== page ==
1/ Trump claimed – without evidence – that Google "manipulated" votes in the 2016 election after a Fox Business segment aired Senate Judiciary Committee testimony in June of a psychologist claiming that "biased search results generated by Google's search algorithm likely impacted undecided voters in a way that gave at least 2.6 million votes to Hillary Clinton (whom I supported)." The authors of the study looked at search results for 95 people over the 25 days preceding the election and evaluated the first page for bias. They did not describe their process, provided no data on the searches, or discuss how Google personalizes search results on past searches, preferences, and location. Trump's tweet also appears to refer to documents leaked to conservative group Project Veritas. The documents, however, do not contain outright allegation of vote manipulation or attempts to bias the election. (CNBC / Washington Post / TechCrunch)

2/ The Federal Election Commission chairwoman called Trump's repeated allegations of voter fraud in the 2016 election unsubstantiated and "damaging to our democracy" because they "undermines people's faith" in the election system. Ellen Weintraub's comment came after Trump asserted at a rally in New Hampshire that voter fraud is the reason he lost the state's four electoral votes in the previous election. "There is no evidence of rampant voter fraud in 2016," Weintraub added, "or really in any previous election." (Politico / CNN / Axios)

3/ Trump falsely claimed that he has the authority to make decisions about which TV networks can host the presidential debates during the general election. While complaining that Democrats had barred Fox News from hosting or televising the 2020 Democratic primary debates, Trump warned that he could do the same to Fox News in the general election if the polls about his reelection chances coming out of the network don't change for the better. "My worst polls have always been from Fox," Trump said. "And I think Fox is making a big mistake, because, you know, I'm the one that calls the shots on that — on the really big debates." (Politico)

  • Trump is "not happy" with Fox News after a recent poll by the network showed him losing head-to-head matchups with four of the top Democratic candidates. Trump said he didn't "believe" the poll. (Politico)

4/ Thousands of union workers at a Shell plant in Pennsylvania were ordered to attend a Trump speech last week or lose some of their weekly pay. The rules given to workers stated that attendance was "not mandatory," but only those who arrived at 7 a.m., swiped in with their work IDs, and stood for hours waiting to hear Trump speak would be paid for their time. "NO SCAN, NO PAY," said the memo, which also prohibited the workers from doing "anything viewed as resistance" during the event. (Pittsburgh Post-Gazette / NBC News / New York Times / Yahoo News)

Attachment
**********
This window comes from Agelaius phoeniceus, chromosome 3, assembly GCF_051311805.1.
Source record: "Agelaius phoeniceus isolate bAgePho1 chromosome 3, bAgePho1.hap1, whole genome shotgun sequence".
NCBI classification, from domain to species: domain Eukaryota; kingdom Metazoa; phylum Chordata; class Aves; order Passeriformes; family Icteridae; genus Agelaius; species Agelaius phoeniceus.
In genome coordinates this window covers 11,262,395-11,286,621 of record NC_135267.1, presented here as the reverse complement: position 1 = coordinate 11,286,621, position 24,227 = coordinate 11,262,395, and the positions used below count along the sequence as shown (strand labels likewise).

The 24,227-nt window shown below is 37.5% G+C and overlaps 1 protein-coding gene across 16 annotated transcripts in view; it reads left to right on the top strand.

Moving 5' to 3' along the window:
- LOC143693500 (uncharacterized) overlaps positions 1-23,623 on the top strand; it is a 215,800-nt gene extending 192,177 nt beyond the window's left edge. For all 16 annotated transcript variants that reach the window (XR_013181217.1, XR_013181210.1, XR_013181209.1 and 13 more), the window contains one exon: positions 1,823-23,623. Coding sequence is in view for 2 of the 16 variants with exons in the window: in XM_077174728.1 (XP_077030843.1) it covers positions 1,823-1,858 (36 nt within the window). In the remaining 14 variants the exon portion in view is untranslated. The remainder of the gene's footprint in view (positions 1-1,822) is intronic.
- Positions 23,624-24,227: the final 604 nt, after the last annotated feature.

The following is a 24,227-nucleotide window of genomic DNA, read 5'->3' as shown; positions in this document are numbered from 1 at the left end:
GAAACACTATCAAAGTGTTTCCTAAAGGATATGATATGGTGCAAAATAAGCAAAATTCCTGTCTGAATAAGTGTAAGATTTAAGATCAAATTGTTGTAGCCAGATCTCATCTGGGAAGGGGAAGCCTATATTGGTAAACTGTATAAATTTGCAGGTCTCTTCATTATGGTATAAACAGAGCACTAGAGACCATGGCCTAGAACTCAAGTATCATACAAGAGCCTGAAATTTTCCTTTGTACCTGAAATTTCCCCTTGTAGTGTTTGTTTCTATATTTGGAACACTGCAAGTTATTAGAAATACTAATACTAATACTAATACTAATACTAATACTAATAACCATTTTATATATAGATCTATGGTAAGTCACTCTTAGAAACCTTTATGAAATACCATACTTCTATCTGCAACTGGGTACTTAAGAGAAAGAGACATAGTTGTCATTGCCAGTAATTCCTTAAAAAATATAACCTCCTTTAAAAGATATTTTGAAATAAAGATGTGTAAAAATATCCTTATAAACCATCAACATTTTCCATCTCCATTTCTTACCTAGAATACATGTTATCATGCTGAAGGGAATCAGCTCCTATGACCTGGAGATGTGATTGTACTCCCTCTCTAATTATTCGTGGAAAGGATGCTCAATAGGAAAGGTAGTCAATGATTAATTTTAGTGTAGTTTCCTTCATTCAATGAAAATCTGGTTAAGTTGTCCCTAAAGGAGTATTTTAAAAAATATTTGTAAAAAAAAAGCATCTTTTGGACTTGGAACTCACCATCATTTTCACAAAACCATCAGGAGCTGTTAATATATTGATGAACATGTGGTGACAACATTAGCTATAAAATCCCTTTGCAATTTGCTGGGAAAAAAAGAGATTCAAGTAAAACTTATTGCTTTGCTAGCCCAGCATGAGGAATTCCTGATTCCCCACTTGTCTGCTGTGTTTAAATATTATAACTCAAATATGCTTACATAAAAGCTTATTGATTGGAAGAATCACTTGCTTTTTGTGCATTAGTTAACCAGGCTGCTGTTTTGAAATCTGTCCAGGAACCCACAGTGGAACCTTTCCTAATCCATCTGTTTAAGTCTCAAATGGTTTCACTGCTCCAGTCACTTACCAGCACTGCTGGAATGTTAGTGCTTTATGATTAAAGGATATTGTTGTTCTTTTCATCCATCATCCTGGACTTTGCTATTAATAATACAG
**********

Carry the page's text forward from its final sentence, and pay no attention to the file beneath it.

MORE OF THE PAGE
5/ Trump and two of his senior economic advisers dismissed concerns of a recession. Larry Kudlow, director of the National Economic Council, and White House trade director Peter Navarro appeared on all five morning talk shows this weekend, arguing that Trump's tax cuts and trade war with China aren't harming Americans. The economy flashed some warning signs of a recession last week with the stock markets plunging as the yield on the 10-year Treasury note fell below that of the two-year Treasury note, which is considered one of the most reliable leading indicators of recession. Consumer confidence has also dropped 6.4% since July. Trump, meanwhile, told reporters: "I don't see a recession." (New York Times / Associated Press / Washington Post / ABC News)

6/ Trump urged the Federal Reserve to cut interest rates by a full percentage point. The Fed cut rates last month for the first time in a decade, signaling it might further cut rates amid slowing global growth and uncertainty over Trump's trade war with China. Trump chastised the central bank's chairman, Jerome Powell, for a "horrendous lack of vision" and claimed that the U.S. economy "is very strong." (Bloomberg / Wall Street Journal / Washington Post)

7/ White House officials are discussing a temporary payroll tax cut to reverse a weakening economy and encourage consumer spending. Payroll tax cuts usually add to the deficit and – depending on how they're designed – take billions of dollars out of Social Security and Medicare. (Washington Post)

8/ Planned Parenthood pulled out of the federal family planning program rather than comply with a new Trump administration rule that restricts clinics from referring patients for abortions. Forgoing Title X federal funding could affect more than 1.5 million low-income women who rely on Planned Parenthood for services like birth control, pregnancy tests, and sexually transmitted disease screening. Planned Parenthood serves about 40% of the four million patients under Title X. (New York Times / Politico / Wall Street Journal)

9/ Trump wants to set up a naval blockade along the Venezuelan coastline to prevent goods from coming in and out of the country. Trump suggested the blockade to national security officials as recently as a few weeks ago, and has been raising the idea periodically for the last year and a half. Senior Pentagon officials believe a naval blockade is impractical, has no legal basis, and would drain additional resources from a U.S. Navy that is already stretched in their attempts to counter China and Iran. "He literally just said we should get the ships out there and do a naval embargo," said one source who heard Trump's suggestion. (Axios)

10/ Trump still wants to buy Greenland. He confirmed that he asked his administration to explore the possibility of purchasing the island from Denmark, even though officials in Greenland have repeatedly said they're not for sale. Trump, however, called it "essentially […] a large real estate deal." (NBC News / Washington Post)


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